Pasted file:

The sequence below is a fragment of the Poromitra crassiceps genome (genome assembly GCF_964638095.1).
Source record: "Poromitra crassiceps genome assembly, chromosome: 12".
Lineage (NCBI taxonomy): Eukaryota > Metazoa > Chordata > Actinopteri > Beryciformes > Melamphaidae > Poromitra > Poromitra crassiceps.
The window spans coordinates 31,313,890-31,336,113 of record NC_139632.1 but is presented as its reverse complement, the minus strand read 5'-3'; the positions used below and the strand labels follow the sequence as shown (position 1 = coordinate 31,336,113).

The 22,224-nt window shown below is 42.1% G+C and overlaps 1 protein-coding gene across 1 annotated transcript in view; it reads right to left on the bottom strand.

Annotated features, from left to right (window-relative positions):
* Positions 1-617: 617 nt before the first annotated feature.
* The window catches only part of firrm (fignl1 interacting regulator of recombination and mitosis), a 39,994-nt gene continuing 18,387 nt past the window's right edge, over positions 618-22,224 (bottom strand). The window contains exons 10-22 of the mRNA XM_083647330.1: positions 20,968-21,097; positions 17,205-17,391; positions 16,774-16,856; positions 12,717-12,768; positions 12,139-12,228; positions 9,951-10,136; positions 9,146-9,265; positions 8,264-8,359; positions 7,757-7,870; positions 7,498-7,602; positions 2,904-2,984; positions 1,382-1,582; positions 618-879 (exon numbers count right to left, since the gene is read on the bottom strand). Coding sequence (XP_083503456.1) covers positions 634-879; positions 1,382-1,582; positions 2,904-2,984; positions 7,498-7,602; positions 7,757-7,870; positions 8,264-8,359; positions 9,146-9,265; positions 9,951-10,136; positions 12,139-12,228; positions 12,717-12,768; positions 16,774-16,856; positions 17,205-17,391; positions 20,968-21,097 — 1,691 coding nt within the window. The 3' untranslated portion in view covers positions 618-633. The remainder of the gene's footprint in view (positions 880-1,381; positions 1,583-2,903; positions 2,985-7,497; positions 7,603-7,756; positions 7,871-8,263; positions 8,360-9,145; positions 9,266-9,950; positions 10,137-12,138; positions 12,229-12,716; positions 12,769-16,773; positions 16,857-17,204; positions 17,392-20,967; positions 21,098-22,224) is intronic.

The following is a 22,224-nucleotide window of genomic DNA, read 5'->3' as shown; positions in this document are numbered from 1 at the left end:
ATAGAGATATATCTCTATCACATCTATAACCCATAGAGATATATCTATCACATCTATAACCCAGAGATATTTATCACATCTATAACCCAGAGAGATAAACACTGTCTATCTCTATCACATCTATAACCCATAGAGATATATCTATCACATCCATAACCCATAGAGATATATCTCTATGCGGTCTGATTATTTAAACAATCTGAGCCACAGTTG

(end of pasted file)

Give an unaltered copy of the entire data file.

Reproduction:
The sequence below is a fragment of the Poromitra crassiceps genome (genome assembly GCF_964638095.1).
Source record: "Poromitra crassiceps genome assembly, chromosome: 12".
Lineage (NCBI taxonomy): Eukaryota > Metazoa > Chordata > Actinopteri > Beryciformes > Melamphaidae > Poromitra > Poromitra crassiceps.
The window spans coordinates 31,313,890-31,336,113 of record NC_139632.1 but is presented as its reverse complement, the minus strand read 5'-3'; the positions used below and the strand labels follow the sequence as shown (position 1 = coordinate 31,336,113).

The 22,224-nt window shown below is 42.1% G+C and overlaps 1 protein-coding gene across 1 annotated transcript in view; it reads right to left on the bottom strand.

Annotated features, from left to right (window-relative positions):
* Positions 1-617: 617 nt before the first annotated feature.
* The window catches only part of firrm (fignl1 interacting regulator of recombination and mitosis), a 39,994-nt gene continuing 18,387 nt past the window's right edge, over positions 618-22,224 (bottom strand). The window contains exons 10-22 of the mRNA XM_083647330.1: positions 20,968-21,097; positions 17,205-17,391; positions 16,774-16,856; positions 12,717-12,768; positions 12,139-12,228; positions 9,951-10,136; positions 9,146-9,265; positions 8,264-8,359; positions 7,757-7,870; positions 7,498-7,602; positions 2,904-2,984; positions 1,382-1,582; positions 618-879 (exon numbers count right to left, since the gene is read on the bottom strand). Coding sequence (XP_083503456.1) covers positions 634-879; positions 1,382-1,582; positions 2,904-2,984; positions 7,498-7,602; positions 7,757-7,870; positions 8,264-8,359; positions 9,146-9,265; positions 9,951-10,136; positions 12,139-12,228; positions 12,717-12,768; positions 16,774-16,856; positions 17,205-17,391; positions 20,968-21,097 — 1,691 coding nt within the window. The 3' untranslated portion in view covers positions 618-633. The remainder of the gene's footprint in view (positions 880-1,381; positions 1,583-2,903; positions 2,985-7,497; positions 7,603-7,756; positions 7,871-8,263; positions 8,360-9,145; positions 9,266-9,950; positions 10,137-12,138; positions 12,229-12,716; positions 12,769-16,773; positions 16,857-17,204; positions 17,392-20,967; positions 21,098-22,224) is intronic.

The following is a 22,224-nucleotide window of genomic DNA, read 5'->3' as shown; positions in this document are numbered from 1 at the left end:
ATAGAGATATATCTCTATCACATCTATAACCCATAGAGATATATCTATCACATCTATAACCCAGAGATATTTATCACATCTATAACCCAGAGAGATAAACACTGTCTATCTCTATCACATCTATAACCCATAGAGATATATCTATCACATCCATAACCCATAGAGATATATCTCTATGCGGTCTGATTATTTAAACAATCTGAGCCACAGTTG